The federal government's Office of Architecture has come a long way from the 1960s when its designers 'studied the many ways to build a box,' joked Edward Feiner, chief architect of the U.S. General Services Administration (GSA). Feiner was a speaker at CMD's 6th annual North American Construction Forecast conference held at the National Press Club in Washington, D.C., on Oct. 16.
Today, the government considers itself a reflection of the nation: its projects are designed to be aesthetically pleasing, but also environmentally friendly, to protect its occupants against today's dangers, and to last for centuries. 'Whatever we build today will be around in 100 years and it will reflect what we as a society thought was of value,' Feiner said.
This new way of thinking was helped along in the 1980s when a major federal court expansion created the need for an overall strategic building plan. As part of that plan, GSA launched an awards program -- a major effort to bring the private sector into the picture to form partnerships with the government. Now most of its projects consist of public/private partnerships.
Today, the federal government builds all over the country with the goal of enhancing the community. For example, a new city hall park in Jacksonville, Fla., features not just the new courthouse and city hall, but also a three-acre park. Moreover, a large percentage of the government's projects involve historical buildings, Feiner said. Of 150 million square feet of leased facilities the government operates, 40 percent are eligible for listing in the National Historical Register.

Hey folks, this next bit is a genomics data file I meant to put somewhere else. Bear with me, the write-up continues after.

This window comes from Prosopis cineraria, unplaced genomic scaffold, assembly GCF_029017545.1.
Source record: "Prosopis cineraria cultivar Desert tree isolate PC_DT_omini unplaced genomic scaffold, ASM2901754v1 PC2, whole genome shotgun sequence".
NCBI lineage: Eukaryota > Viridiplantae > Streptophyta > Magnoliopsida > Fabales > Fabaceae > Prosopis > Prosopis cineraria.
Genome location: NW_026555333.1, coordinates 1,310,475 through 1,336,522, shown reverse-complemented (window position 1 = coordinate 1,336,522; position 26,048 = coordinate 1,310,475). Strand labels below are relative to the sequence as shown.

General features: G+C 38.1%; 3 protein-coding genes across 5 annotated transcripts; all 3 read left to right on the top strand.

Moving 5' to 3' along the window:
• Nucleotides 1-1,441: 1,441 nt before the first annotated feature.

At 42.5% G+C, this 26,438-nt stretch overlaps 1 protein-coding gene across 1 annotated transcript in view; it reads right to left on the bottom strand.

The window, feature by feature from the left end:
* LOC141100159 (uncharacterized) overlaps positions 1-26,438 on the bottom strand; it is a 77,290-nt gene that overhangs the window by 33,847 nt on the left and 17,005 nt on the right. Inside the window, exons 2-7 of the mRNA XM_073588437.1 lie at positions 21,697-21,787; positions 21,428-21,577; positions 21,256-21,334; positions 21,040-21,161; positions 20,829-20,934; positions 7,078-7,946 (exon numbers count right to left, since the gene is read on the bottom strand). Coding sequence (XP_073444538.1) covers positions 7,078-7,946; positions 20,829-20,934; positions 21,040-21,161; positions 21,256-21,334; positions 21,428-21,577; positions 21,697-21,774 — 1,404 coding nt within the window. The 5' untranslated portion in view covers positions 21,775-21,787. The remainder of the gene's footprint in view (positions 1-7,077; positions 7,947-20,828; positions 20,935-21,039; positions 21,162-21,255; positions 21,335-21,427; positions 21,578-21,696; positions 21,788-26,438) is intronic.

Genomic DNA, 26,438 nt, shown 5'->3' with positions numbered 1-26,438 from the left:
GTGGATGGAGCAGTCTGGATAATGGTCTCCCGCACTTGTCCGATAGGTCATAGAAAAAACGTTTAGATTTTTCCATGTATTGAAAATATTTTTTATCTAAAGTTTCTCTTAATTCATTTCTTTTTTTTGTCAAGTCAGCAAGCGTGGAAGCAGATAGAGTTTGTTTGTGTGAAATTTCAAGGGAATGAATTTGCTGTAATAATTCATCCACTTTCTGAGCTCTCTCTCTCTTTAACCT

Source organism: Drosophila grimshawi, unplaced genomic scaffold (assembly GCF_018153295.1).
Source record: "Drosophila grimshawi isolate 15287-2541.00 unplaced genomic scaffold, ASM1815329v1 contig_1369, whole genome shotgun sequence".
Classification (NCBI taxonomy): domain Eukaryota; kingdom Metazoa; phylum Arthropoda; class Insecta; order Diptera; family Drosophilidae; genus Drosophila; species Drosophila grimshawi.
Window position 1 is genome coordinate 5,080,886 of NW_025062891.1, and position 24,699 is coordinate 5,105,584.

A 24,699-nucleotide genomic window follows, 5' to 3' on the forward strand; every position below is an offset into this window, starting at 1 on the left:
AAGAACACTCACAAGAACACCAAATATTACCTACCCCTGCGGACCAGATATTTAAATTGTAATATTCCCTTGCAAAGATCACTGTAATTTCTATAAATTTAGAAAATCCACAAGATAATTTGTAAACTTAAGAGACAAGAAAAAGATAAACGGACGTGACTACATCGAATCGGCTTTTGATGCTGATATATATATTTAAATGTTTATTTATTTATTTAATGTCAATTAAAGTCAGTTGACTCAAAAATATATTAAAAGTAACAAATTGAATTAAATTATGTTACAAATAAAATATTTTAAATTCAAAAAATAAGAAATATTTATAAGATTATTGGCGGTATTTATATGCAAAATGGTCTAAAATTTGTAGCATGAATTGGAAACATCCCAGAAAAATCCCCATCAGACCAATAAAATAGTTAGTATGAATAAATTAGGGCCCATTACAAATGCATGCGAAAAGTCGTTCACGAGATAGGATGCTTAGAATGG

Many of the current federal buildings also are receiving a facelift. Feiner said more than 100 million square feet of buildings completed in the 1960s and 1970s are being retrofitted for increased seismic and public safety, as well as to make the buildings more aesthetically pleasing.
Feiner stressed that despite the nation's nervousness following the Sept. 11 terrorist attacks, 'we will not be frightened out of downtowns.' He said many federal buildings are integrating new security enhancements, and border stations will be a major part of that effort. Federal government is also following its own mandate to make buildings more 'green.' By 2002, all new federal buildings built must achieve at least a silver ranking in the U.S. Green Building Council's Leadership in Energy and Environmental Design (LEED) program.